Last Thursday morning, principal Joanne Jackson and her staff were waiting in the lobby, as they always are, to greet the students of Bucknell Elementary as they came streaming through the front doors. With them was Olga de Las Heras, who, as Uruguay’s Superintendent of Education in Charge of Elementary Instruction is responsible for the education of the 440,000 elementary school students in her country.
When Bucknell’s administrators heard they would be hosting de Las Heras, who visited the area for three weeks as part of a Fulbright Scholars exchange, they made sure she would be present for their daily morning ritual, said assistant principal Raquel Alcaraz. The greeting, she said, instills “a positive attitude. And [the students] do know that each one of us cares for them.”
De Las Heras is in the process of implementing a national system of assessment, and the main purpose of her visit was to learn about assessment tools developed by area school systems. But, speaking in Spanish translated by Alcaraz, de Las Haras said the interactions she witnessed between teachers and students reminded her that despite differences in resources (she said Uruguay’s system for national assessments will not be computerized) there are some things all education systems have in common.
“All kids have the same needs, no matter which country they live in,” she said. In Uruguay, “teachers are professionals. So we are working with very good human resources.”
BETWEEN the greeting at 7:30 and eating lunch with teachers at 11, de Las Haras saw lessons on history, language arts, math, physical education, reading recovery, English as a second language and art. She watched one teacher do a “running record” with a student, filling in a progress worksheet as the student read to her. This is the type of assessment tool de Las Heras may bring back to Uruguay to strengthen her country’s system for collecting data to make informed policy decisions. In all, de Las Haras observed five classes at length and had four shorter discussions with teachers about specific techniques.
During her three week visit, De Las Haras and 33 other Uruguayan educators met with many experts and officials, including Virginia’s state superintendent of schools. She visited Bucknell because the school has strong programs for teaching English to non-native speakers.
Of Bucknell’s students, 54 percent are Hispanic, 20 percent are black and 8 percent are Asian. Almost one-third of its students are not proficient in English but Bucknell does not isolate them in special classes. Language specialists work with students during regular classes, a format that has the benefit of exposing their classmates to other languages.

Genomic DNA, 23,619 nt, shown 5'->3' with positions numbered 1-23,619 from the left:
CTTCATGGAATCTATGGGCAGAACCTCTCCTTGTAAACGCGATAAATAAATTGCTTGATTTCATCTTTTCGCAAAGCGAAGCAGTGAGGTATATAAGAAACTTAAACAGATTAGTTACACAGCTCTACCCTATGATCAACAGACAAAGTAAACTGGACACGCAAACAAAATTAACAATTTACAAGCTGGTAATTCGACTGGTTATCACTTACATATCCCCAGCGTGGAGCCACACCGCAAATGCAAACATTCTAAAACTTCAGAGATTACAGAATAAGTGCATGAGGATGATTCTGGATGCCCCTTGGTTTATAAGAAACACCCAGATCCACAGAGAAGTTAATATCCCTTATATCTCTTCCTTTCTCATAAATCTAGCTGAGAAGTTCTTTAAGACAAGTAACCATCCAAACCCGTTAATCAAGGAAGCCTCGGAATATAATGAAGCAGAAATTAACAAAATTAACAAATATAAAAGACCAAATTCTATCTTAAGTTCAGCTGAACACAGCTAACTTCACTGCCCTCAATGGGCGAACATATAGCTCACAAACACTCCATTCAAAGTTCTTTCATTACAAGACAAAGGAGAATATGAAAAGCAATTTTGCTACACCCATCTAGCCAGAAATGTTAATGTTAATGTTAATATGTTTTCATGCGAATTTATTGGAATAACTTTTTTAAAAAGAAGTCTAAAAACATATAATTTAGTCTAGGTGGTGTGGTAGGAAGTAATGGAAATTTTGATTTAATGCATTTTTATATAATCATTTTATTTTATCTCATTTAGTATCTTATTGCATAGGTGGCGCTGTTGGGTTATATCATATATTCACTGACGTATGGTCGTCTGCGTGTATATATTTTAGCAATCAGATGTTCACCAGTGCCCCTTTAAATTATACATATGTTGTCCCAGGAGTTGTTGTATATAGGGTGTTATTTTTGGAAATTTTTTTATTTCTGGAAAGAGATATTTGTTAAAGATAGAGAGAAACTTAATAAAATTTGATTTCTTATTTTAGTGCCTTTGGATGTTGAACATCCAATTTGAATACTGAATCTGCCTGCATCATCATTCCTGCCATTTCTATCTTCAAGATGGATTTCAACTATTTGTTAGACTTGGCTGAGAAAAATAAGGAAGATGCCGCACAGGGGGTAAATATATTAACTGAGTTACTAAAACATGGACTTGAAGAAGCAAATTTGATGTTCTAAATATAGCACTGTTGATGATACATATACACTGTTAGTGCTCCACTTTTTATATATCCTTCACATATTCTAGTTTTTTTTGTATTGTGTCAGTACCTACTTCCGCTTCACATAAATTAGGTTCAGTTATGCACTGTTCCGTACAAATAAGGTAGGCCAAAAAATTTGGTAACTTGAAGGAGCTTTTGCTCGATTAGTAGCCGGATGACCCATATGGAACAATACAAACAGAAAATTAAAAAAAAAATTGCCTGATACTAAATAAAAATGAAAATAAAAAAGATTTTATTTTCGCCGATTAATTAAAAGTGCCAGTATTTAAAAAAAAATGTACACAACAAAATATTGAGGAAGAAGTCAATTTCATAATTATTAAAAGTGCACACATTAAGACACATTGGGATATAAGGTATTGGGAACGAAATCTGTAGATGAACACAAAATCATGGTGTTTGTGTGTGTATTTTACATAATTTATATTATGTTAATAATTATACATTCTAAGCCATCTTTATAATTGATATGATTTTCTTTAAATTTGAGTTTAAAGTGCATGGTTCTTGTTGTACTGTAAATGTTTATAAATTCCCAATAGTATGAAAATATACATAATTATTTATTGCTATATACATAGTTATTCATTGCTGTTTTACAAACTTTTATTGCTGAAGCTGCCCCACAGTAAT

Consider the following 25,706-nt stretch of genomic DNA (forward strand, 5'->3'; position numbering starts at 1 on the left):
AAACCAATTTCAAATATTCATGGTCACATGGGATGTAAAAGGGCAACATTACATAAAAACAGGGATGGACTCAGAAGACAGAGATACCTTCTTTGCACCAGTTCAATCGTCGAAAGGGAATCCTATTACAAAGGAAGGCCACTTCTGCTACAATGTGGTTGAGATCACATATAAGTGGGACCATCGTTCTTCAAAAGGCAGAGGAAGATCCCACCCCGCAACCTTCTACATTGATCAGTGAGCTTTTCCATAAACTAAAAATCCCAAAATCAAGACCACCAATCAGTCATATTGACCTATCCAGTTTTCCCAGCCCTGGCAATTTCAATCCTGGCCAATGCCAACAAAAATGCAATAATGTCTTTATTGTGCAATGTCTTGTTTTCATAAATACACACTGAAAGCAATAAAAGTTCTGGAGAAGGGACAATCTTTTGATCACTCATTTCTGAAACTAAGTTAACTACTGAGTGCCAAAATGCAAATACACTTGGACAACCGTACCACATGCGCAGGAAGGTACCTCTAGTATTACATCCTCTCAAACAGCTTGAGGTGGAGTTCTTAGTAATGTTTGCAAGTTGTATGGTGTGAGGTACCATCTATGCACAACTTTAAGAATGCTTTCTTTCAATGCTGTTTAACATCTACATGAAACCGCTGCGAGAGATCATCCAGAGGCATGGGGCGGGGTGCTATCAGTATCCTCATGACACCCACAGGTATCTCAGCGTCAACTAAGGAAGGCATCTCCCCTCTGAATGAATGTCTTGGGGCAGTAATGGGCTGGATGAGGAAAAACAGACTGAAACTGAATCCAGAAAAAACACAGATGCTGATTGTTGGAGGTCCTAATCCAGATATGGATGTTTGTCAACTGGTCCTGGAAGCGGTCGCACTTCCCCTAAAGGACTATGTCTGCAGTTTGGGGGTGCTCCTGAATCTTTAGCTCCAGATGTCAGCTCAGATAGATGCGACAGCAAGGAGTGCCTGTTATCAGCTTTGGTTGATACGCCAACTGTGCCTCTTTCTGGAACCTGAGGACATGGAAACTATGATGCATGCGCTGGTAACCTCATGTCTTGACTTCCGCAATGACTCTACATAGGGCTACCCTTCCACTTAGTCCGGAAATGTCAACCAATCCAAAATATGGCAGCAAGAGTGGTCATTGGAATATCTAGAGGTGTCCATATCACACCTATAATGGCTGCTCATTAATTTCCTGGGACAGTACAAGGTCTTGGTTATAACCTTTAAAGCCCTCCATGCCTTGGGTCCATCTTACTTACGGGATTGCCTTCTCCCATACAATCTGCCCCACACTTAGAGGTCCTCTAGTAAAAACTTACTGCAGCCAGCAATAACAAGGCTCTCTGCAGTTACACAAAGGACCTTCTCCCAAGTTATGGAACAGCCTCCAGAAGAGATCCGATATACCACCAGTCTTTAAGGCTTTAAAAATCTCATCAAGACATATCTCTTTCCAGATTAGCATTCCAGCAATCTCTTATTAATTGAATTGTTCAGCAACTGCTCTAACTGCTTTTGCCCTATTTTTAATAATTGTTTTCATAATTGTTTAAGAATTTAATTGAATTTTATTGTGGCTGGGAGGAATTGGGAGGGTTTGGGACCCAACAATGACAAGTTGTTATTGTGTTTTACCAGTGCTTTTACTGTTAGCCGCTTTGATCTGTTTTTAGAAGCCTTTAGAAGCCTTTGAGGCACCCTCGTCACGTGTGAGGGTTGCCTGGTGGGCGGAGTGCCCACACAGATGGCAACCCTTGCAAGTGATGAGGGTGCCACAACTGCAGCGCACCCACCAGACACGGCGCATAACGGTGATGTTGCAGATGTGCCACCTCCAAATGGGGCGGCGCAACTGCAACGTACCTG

Urguay has a literacy rate of close to 100 percent, and de Las Haras said it aspires to incorporate the teaching of English as a second language into the national curriculum.
AT THE END of her busy morning, De Las Haras said she had accomplished her mission of learning more about how the school was organized and how it implemented programs that support students. Asked whether she observed differing teaching styles in America and Uruguay, she replied “si et no.”
The differences, she explained, are mainly in resources, not skills. When de Las Haras’ host in America, Ruth Aponte, visited Uruguay this summer as part of the same Fulbright program, she was struck by how teachers used lessons that incorporated science and math into realistic situations. There was no “memorization” or “regurgitation.” Teachers asked complex problems about buying, selling and manufacturing. “It’s holistic, which is the real world.”
Aponte is a central administrator for D.C. Public Schools. She has been to Uruguay several times with the Fulbright program, which was founded for similar exchanges of ideas all over the world. In Uruguay, she said, “everybody knows you are a teacher because you wear, it looks like what the doctors wear, a white robe.” On her visit this summer, she asked to wear one too. She recalled visiting a school and walking through the poor neighborhood that surrounded it. “We just walked around. And it’s amazing that people would come out with the respect and the dignity. It was amazing.”
Alcaraz said Bucknell’s educators invited de Las Haras to their morning greeting to demonstrate how they show their students the same respect and dignity. “Our staff is committed to education. Our staff is committed to our students. That’s the message that we have delivered today.”